Taking this plectrum technique further, the Asian guzheng player may have individual plectra/picks attached to each playing finger.  If plectra are on the right hand only, this allows for an interesting contrast of tone between the bright right hand and the mellow, lush tone of the left hand.  The plectra also allow for powerful and long tremolos, a strong feature of Asian music.  Glissandi and chords also take on new hues when played with plectra.  Guzheng picks (pictured below) may be ordered at, and instructions for attaching them to your fingers can be viewed here:



 Guzheng technique has a highly developed sensitivity to plucking technique, distinguishing between inward and outward plucks, and reminding us of the detailed approach early Celtic music also takes to this matter.  The work of Ann Heymann, Bill Taylor and other historical harpists continues to deepen the field, bringing out yet more musical possibilities for harpists today.  Of course, in Celtic music, as well as Latin American music, nails can be used as de-facto picks, and combinations of pads and nails are employed to impart even more color differentiation.  For those unable to maintain real long fingernails, temporary artificial nails can be interesting to try out.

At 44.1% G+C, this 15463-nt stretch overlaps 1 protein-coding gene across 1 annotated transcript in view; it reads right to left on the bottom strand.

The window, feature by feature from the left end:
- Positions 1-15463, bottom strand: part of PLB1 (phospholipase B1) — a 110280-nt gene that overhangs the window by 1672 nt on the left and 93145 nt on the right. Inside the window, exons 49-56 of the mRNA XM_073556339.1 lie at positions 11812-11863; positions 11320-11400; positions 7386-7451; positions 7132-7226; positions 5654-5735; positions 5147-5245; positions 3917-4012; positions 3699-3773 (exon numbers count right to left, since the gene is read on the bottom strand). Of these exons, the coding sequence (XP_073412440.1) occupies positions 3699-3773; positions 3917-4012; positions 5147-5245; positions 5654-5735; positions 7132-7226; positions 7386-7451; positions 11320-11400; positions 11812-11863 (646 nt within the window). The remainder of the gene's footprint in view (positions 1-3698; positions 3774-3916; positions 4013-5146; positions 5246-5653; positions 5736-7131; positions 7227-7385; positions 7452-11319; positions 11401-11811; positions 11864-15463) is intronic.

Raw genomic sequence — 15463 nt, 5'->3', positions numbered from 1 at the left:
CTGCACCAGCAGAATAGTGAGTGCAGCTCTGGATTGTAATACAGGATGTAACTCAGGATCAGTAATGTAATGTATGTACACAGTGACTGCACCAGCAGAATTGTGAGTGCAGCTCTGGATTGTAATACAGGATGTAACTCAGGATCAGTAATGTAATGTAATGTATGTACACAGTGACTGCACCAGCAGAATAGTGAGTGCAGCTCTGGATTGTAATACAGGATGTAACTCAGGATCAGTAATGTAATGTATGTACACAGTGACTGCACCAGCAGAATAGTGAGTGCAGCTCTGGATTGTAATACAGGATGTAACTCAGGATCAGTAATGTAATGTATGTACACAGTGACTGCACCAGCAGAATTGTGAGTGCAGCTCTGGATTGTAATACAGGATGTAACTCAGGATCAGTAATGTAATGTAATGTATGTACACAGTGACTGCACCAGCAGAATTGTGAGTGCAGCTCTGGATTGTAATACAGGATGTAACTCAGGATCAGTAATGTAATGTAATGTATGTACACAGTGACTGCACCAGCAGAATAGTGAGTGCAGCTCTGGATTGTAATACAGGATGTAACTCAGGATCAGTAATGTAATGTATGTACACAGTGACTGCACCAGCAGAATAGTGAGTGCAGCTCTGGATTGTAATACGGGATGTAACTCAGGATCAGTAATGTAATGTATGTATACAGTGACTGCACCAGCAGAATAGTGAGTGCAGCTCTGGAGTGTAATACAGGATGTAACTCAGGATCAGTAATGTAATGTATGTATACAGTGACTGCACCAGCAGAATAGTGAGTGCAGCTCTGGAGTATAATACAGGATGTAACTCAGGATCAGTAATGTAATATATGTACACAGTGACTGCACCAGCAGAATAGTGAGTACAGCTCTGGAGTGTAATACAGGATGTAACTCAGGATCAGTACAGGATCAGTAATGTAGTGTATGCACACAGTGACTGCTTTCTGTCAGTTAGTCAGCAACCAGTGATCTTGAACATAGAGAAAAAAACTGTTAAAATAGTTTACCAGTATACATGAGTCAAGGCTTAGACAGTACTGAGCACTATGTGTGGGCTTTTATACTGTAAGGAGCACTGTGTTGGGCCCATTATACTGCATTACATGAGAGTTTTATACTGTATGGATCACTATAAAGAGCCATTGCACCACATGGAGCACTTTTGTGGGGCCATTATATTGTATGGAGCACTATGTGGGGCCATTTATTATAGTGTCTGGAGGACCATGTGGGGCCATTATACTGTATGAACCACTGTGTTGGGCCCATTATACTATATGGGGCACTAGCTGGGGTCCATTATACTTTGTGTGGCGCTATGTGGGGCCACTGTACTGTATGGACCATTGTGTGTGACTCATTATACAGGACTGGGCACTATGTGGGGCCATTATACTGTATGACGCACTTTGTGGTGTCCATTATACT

Experimenting with how much nail and pad to use allows further variation; for example, playing close to the tip of the finger (yet still on the pad) allows for a nasal quality different from either nail or full pad sound.  In Latin American music, we find an interesting technique of pinching the string forcefully outward to create a pick-like, twanging sound – again, the possibilities are endless!


 3. Palm facing strings stance:

Although we as folk harpists often have our palms angled at some degree toward the floor when playing (for many good reasons), there is also a case for palms directly facing the strings to facilitate certain techniques, as seen in Temesgen’s image above.  This is very much the case in Latin American harp techniques, where the heel of the hand is used extensively in creating articulation via dampening, bringing out harmonics, and basic bracing in order to facilitate finger patterns.  Angel Tolosa demonstrates many of these dynamic techniques in concert: www., and the stance can be seen here with Venezuelan harpist Eduardo Betancourt: